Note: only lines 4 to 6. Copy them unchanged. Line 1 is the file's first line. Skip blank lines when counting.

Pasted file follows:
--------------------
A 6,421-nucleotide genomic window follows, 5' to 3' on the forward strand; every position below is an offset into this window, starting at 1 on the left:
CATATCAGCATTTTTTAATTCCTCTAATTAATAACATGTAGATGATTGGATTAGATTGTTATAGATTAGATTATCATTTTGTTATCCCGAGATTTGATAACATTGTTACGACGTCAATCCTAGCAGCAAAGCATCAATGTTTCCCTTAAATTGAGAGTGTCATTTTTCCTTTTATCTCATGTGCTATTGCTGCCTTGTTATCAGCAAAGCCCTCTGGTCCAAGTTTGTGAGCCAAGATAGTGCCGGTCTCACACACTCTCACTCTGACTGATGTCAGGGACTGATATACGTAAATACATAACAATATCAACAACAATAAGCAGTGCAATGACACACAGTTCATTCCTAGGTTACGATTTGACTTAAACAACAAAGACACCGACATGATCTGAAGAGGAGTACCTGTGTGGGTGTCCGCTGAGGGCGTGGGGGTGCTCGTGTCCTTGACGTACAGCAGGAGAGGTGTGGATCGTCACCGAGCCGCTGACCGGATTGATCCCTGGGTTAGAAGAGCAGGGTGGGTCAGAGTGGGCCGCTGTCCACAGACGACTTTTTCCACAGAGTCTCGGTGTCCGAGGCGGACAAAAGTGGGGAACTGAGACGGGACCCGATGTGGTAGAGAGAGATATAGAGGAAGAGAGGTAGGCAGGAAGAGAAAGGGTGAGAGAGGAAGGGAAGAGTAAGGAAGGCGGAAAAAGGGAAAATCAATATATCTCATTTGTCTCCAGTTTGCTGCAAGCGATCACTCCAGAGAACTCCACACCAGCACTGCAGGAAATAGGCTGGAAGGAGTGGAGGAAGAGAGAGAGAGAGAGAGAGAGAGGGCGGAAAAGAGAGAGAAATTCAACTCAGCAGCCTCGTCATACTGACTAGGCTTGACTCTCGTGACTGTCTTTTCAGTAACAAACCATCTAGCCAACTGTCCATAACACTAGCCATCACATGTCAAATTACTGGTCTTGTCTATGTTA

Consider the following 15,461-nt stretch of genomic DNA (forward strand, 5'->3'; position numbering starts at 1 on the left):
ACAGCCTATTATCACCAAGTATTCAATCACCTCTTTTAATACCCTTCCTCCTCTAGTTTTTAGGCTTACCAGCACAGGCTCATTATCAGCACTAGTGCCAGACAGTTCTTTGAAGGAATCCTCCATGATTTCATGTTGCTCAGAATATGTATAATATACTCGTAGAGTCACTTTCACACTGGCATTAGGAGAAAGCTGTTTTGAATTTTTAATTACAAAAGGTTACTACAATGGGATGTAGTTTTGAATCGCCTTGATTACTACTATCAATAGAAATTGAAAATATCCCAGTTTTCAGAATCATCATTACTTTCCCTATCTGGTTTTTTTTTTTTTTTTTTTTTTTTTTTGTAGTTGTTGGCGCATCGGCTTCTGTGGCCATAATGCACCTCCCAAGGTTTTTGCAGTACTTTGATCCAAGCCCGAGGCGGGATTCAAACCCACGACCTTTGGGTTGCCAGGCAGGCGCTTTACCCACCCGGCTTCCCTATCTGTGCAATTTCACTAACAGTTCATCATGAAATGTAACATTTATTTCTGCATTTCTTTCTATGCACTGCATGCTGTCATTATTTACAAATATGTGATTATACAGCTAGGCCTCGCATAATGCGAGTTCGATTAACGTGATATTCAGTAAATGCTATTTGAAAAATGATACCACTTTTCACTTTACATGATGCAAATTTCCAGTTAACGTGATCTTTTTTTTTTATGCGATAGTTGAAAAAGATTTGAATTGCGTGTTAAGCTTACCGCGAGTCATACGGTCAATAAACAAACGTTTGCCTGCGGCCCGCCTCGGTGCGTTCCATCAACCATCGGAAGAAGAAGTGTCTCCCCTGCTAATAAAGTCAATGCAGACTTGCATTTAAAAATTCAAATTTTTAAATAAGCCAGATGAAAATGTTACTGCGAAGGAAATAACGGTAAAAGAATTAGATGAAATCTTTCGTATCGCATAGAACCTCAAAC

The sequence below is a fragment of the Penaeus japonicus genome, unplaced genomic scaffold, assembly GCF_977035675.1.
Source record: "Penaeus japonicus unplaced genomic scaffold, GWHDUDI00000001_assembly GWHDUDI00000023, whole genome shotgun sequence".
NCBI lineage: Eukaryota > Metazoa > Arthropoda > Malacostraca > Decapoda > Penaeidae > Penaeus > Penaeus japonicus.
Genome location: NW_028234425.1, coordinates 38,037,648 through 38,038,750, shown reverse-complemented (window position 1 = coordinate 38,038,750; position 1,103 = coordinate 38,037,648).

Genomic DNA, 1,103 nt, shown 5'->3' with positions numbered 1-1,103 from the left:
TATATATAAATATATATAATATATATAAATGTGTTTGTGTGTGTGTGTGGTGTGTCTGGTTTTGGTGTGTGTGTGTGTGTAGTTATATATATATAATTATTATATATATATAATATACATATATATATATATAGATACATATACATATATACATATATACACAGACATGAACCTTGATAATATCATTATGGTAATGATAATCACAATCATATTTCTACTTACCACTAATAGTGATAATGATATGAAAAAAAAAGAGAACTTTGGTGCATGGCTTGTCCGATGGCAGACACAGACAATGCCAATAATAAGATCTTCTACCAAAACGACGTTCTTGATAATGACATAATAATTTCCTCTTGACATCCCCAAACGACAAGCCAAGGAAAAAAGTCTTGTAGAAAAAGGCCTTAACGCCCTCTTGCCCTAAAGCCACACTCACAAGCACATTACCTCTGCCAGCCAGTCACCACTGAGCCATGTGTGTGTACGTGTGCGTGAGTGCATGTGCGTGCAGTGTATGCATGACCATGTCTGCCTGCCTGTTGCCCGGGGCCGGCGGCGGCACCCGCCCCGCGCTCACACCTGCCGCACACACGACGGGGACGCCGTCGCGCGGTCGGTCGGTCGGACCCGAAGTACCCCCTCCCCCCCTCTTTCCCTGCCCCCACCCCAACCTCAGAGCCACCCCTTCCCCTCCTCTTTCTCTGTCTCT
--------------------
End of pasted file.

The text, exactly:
ACAGCCTATTATCACCAAGTATTCAATCACCTCTTTTAATACCCTTCCTCCTCTAGTTTTTAGGCTTACCAGCACAGGCTCATTATCAGCACTAGTGCCAGACAGTTCTTTGAAGGAATCCTCCATGATTTCATGTTGCTCAGAATATGTATAATATACTCGTAGAGTCACTTTCACACTGGCATTAGGAGAAAGCTGTTTTGAATTTTTAATTACAAAAGGTTACTACAATGGGATGTAGTTTTGAATCGCCTTGATTACTACTATCAATAGAAATTGAAAATATCCCAGTTTTCAGAATCATCATTACTTTCCCTATCTGGTTTTTTTTTTTTTTTTTTTTTTTTTTTGTAGTTGTTGGCGCATCGGCTTCTGTGGCCATAATGCACCTCCCAAGGTTTTTGCAGTACTTTGATCCAAGCCCGAGGCGGGATTCAAACCCACGACCTTTGGGTTGCCAGGCAGGCGCTTTACCCACCCGGCTTCCCTATCTGTGCAATTTCACTAACAGTTCATCATGAAATGTAACATTTATTTCTGCATTTCTTTCTATGCACTGCATGCTGTCATTATTTACAAATATGTGATTATACAGCTAGGCCTCGCATAATGCGAGTTCGATTAACGTGATATTCAGTAAATGCTATTTGAAAAATGATACCACTTTTCACTTTACATGATGCAAATTTCCAGTTAACGTGATCTTTTTTTTTTATGCGATAGTTGAAAAAGATTTGAATTGCGTGTTAAGCTTACCGCGAGTCATACGGTCAATAAACAAACGTTTGCCTGCGGCCCGCCTCGGTGCGTTCCATCAACCATCGGAAGAAGAAGTGTCTCCCCTGCTAATAAAGTCAATGCAGACTTGCATTTAAAAATTCAAATTTTTAAATAAGCCAGATGAAAATGTTACTGCGAAGGAAATAACGGTAAAAGAATTAGATGAAATCTTTCGTATCGCATAGAACCTCAAAC

The sequence below is a fragment of the Penaeus japonicus genome, unplaced genomic scaffold, assembly GCF_977035675.1.
Source record: "Penaeus japonicus unplaced genomic scaffold, GWHDUDI00000001_assembly GWHDUDI00000023, whole genome shotgun sequence".